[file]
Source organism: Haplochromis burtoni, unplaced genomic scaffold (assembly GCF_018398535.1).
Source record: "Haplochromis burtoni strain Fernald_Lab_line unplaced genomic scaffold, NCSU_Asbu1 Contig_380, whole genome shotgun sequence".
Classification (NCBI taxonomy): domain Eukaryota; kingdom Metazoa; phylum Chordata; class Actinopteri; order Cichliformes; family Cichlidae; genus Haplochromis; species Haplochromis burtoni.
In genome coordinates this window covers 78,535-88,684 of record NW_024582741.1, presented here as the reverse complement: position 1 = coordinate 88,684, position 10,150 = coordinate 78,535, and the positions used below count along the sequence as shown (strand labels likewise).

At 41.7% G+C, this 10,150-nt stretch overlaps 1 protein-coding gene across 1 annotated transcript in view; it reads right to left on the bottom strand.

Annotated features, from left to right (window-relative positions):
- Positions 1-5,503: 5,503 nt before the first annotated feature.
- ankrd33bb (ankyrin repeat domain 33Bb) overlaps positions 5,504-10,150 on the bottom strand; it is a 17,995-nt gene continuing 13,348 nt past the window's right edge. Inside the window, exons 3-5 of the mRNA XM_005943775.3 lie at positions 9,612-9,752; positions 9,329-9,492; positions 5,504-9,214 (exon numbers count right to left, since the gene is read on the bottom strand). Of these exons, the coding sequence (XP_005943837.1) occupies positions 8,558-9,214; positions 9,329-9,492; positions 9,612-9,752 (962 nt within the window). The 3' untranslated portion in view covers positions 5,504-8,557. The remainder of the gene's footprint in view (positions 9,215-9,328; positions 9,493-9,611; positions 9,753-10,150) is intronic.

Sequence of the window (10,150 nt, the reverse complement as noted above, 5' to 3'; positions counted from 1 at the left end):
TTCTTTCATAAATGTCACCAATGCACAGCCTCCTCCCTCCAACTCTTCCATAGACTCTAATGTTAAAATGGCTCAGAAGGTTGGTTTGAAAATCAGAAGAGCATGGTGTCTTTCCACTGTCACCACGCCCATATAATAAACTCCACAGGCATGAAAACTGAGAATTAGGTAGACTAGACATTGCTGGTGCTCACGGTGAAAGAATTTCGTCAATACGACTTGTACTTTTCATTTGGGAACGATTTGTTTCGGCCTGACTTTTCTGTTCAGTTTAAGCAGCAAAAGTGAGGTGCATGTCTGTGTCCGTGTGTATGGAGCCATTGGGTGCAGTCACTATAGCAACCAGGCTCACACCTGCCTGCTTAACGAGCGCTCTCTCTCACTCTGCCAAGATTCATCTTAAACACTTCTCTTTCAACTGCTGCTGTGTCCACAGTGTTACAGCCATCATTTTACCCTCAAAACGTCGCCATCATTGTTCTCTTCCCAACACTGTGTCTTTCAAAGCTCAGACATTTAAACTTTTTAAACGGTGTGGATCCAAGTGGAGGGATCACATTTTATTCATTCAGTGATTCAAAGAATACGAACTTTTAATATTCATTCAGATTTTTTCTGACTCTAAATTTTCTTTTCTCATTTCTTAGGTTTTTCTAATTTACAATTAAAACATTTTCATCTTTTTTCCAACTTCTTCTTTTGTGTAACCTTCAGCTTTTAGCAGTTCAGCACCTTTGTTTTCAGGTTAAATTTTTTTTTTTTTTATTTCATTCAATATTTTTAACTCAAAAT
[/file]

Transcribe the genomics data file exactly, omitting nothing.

Source organism: Haplochromis burtoni, unplaced genomic scaffold (assembly GCF_018398535.1).
Source record: "Haplochromis burtoni strain Fernald_Lab_line unplaced genomic scaffold, NCSU_Asbu1 Contig_380, whole genome shotgun sequence".
Classification (NCBI taxonomy): domain Eukaryota; kingdom Metazoa; phylum Chordata; class Actinopteri; order Cichliformes; family Cichlidae; genus Haplochromis; species Haplochromis burtoni.
In genome coordinates this window covers 78,535-88,684 of record NW_024582741.1, presented here as the reverse complement: position 1 = coordinate 88,684, position 10,150 = coordinate 78,535, and the positions used below count along the sequence as shown (strand labels likewise).

At 41.7% G+C, this 10,150-nt stretch overlaps 1 protein-coding gene across 1 annotated transcript in view; it reads right to left on the bottom strand.

Annotated features, from left to right (window-relative positions):
- Positions 1-5,503: 5,503 nt before the first annotated feature.
- ankrd33bb (ankyrin repeat domain 33Bb) overlaps positions 5,504-10,150 on the bottom strand; it is a 17,995-nt gene continuing 13,348 nt past the window's right edge. Inside the window, exons 3-5 of the mRNA XM_005943775.3 lie at positions 9,612-9,752; positions 9,329-9,492; positions 5,504-9,214 (exon numbers count right to left, since the gene is read on the bottom strand). Of these exons, the coding sequence (XP_005943837.1) occupies positions 8,558-9,214; positions 9,329-9,492; positions 9,612-9,752 (962 nt within the window). The 3' untranslated portion in view covers positions 5,504-8,557. The remainder of the gene's footprint in view (positions 9,215-9,328; positions 9,493-9,611; positions 9,753-10,150) is intronic.

Sequence of the window (10,150 nt, the reverse complement as noted above, 5' to 3'; positions counted from 1 at the left end):
TTCTTTCATAAATGTCACCAATGCACAGCCTCCTCCCTCCAACTCTTCCATAGACTCTAATGTTAAAATGGCTCAGAAGGTTGGTTTGAAAATCAGAAGAGCATGGTGTCTTTCCACTGTCACCACGCCCATATAATAAACTCCACAGGCATGAAAACTGAGAATTAGGTAGACTAGACATTGCTGGTGCTCACGGTGAAAGAATTTCGTCAATACGACTTGTACTTTTCATTTGGGAACGATTTGTTTCGGCCTGACTTTTCTGTTCAGTTTAAGCAGCAAAAGTGAGGTGCATGTCTGTGTCCGTGTGTATGGAGCCATTGGGTGCAGTCACTATAGCAACCAGGCTCACACCTGCCTGCTTAACGAGCGCTCTCTCTCACTCTGCCAAGATTCATCTTAAACACTTCTCTTTCAACTGCTGCTGTGTCCACAGTGTTACAGCCATCATTTTACCCTCAAAACGTCGCCATCATTGTTCTCTTCCCAACACTGTGTCTTTCAAAGCTCAGACATTTAAACTTTTTAAACGGTGTGGATCCAAGTGGAGGGATCACATTTTATTCATTCAGTGATTCAAAGAATACGAACTTTTAATATTCATTCAGATTTTTTCTGACTCTAAATTTTCTTTTCTCATTTCTTAGGTTTTTCTAATTTACAATTAAAACATTTTCATCTTTTTTCCAACTTCTTCTTTTGTGTAACCTTCAGCTTTTAGCAGTTCAGCACCTTTGTTTTCAGGTTAAATTTTTTTTTTTTTTATTTCATTCAATATTTTTAACTCAAAAT